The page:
A distinctive feature of genes in the p53 pathway is that several functionally significant polymorphisms have been identified in these genes that affect the ability of p53 to induce apoptosis or senescence. For example, in the p53 gene itself there is an intensively investigated polymorphism at codon 72, which encodes either proline (P72) or arginine (R72). Experimental studies in cell lines suggest that the P72 variant possesses increased ability to induce growth arrest and senescence due to increased ability to transactivate p21/waf1.6–8 Conversely, the R72 variant possesses increased ability to induce apoptosis, due to increased mitochondrial localization, and in some cases superior ability to transactivate a subset of pro-apoptotic genes.9–11 At codon 47, p53 encodes either proline (wt) or serine (S47). The S47 variant has reduced phosphorylation of serine 46, along with decreased transcriptional and apoptotic function.12 Another common polymorphism lies in the promoter of the Mdm2 gene. SNP309 (single nucleotide polymorphism at base pair 309) in the Mdm2 promoter encodes either “G” or “T” alleles; the “G” allele produces an Sp1 site that increases the level of MDM2, thereby reducing the overall level of p53 protein.13 Studies on the association of these polymorphic variants with cancer risk have been controversial. Correlations between the codon 72 polymorphism and cancer incidence have produced conflicting results in different tumor types.14 Correlations between SNP309 of the MDM2 gene have held true only in certain tumor types, and in certain ethnic groups.15 Finally, the low frequency of the S47 polymorphism (1–5% of African Americans and Brazilians) precludes the ability to associate this polymorphism with cancer risk in a statistically significant way.16,17 These facts constitute a compelling argument for modeling these polymorphisms in the mouse.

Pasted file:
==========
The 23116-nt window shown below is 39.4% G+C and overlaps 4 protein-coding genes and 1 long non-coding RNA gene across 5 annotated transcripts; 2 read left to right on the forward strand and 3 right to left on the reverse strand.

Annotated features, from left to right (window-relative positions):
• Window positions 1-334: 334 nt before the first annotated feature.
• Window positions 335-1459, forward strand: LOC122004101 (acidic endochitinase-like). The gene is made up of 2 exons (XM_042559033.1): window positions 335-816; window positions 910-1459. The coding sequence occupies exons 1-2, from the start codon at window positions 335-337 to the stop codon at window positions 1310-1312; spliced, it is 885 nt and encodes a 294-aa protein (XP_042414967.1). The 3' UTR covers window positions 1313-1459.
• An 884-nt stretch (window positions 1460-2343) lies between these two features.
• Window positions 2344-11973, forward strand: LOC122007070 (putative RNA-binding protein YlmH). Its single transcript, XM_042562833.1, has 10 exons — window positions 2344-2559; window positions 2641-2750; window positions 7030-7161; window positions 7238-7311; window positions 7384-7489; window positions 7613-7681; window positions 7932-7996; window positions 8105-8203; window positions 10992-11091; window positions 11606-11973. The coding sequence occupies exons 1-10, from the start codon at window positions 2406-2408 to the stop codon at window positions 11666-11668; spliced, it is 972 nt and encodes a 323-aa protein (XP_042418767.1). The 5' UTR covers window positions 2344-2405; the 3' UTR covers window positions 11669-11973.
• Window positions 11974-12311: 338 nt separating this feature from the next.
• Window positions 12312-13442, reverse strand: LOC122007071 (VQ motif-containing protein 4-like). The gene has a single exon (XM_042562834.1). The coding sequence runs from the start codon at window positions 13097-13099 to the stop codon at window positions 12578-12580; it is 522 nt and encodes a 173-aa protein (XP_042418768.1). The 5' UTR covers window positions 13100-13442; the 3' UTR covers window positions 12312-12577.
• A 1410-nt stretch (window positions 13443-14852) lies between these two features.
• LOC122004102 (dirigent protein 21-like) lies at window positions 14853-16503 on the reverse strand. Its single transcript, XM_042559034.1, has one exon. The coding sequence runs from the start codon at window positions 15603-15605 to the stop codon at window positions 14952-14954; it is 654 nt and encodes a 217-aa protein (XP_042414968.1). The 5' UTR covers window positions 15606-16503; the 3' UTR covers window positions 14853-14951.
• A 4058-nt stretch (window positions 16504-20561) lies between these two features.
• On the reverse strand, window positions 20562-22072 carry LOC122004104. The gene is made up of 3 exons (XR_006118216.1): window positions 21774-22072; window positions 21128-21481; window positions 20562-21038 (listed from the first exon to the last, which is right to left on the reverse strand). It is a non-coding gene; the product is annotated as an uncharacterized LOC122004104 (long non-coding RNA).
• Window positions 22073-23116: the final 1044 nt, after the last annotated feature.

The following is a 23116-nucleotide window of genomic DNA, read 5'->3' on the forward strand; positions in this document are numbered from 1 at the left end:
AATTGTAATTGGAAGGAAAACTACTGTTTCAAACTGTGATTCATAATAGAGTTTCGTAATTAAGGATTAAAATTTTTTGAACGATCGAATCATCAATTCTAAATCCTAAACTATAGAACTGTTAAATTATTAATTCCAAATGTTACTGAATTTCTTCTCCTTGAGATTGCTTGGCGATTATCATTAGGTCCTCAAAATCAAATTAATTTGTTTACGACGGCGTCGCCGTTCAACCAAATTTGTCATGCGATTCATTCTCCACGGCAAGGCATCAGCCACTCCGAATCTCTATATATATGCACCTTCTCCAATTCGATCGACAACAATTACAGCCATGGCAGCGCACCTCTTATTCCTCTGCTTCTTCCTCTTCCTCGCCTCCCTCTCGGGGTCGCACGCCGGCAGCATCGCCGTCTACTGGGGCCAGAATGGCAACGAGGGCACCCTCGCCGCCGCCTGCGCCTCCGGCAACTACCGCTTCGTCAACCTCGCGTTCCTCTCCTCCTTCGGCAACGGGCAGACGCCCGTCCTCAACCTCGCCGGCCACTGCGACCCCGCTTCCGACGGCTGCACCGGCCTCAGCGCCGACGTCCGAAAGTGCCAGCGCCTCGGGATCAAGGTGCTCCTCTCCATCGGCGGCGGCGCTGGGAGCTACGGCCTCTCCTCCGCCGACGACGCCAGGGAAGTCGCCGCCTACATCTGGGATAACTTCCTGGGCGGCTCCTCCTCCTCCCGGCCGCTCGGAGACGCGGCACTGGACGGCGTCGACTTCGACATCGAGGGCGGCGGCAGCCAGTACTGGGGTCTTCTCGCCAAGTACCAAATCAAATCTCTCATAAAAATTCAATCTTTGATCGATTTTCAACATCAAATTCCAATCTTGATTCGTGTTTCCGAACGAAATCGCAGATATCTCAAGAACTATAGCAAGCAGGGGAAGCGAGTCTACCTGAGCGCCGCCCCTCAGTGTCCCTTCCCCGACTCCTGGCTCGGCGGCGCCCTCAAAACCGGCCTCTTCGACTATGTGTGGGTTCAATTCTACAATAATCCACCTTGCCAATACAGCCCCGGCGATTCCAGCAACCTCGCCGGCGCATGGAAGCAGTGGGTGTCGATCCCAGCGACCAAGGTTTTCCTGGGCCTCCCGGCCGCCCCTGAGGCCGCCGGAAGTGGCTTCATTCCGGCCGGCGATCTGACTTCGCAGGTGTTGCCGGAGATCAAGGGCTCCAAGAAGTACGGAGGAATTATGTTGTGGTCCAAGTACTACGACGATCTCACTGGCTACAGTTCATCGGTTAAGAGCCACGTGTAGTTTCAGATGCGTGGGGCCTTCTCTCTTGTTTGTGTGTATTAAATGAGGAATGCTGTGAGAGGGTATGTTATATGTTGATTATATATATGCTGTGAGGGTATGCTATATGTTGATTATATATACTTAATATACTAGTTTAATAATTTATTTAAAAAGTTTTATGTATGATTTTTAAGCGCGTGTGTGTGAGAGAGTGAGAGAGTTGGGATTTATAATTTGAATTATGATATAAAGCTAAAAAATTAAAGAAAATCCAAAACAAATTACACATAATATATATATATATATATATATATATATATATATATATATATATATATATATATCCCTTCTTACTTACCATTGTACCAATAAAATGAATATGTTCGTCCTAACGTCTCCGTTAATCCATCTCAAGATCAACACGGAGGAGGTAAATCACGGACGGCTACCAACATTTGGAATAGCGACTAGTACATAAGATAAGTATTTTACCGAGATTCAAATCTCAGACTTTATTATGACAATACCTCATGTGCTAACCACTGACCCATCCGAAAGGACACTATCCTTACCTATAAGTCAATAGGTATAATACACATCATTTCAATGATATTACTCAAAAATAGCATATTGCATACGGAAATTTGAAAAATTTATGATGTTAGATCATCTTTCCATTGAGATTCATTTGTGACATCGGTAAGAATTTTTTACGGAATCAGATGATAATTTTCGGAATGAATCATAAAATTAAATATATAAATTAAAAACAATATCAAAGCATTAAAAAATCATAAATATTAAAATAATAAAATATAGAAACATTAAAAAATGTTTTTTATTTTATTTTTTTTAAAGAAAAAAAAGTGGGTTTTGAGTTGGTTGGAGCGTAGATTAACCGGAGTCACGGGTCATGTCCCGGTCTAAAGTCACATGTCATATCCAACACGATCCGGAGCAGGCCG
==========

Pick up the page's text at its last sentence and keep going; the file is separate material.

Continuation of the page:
Recently Johnson et al. described two mouse models for the codon 72 polymorphism of p53; because amino acid 72 in mouse encodes alanine, this group opted to use homologous recombination to knock in exon 4 of the human p53 gene into the mouse. In the second model they generated transgenic mouse for the bacterial artificial chromosome (BAC) containing the human p53 gene, and crossed this mouse to the p53 knockout mouse. Consistent with the data on P72 and R72 accumulated in human cell lines, this group found increased apoptotic potential associated with the R72 variant in the two cell types they analyzed, the skin epidermis and the small intestine. Somewhat surprisingly, these apoptotic differences did not lead to differences in skin cancer incidence in a UV-induced model, suggesting that, at least in this cell type, apoptosis might not be the prevailing contributor to p53-mediated tumor suppression.11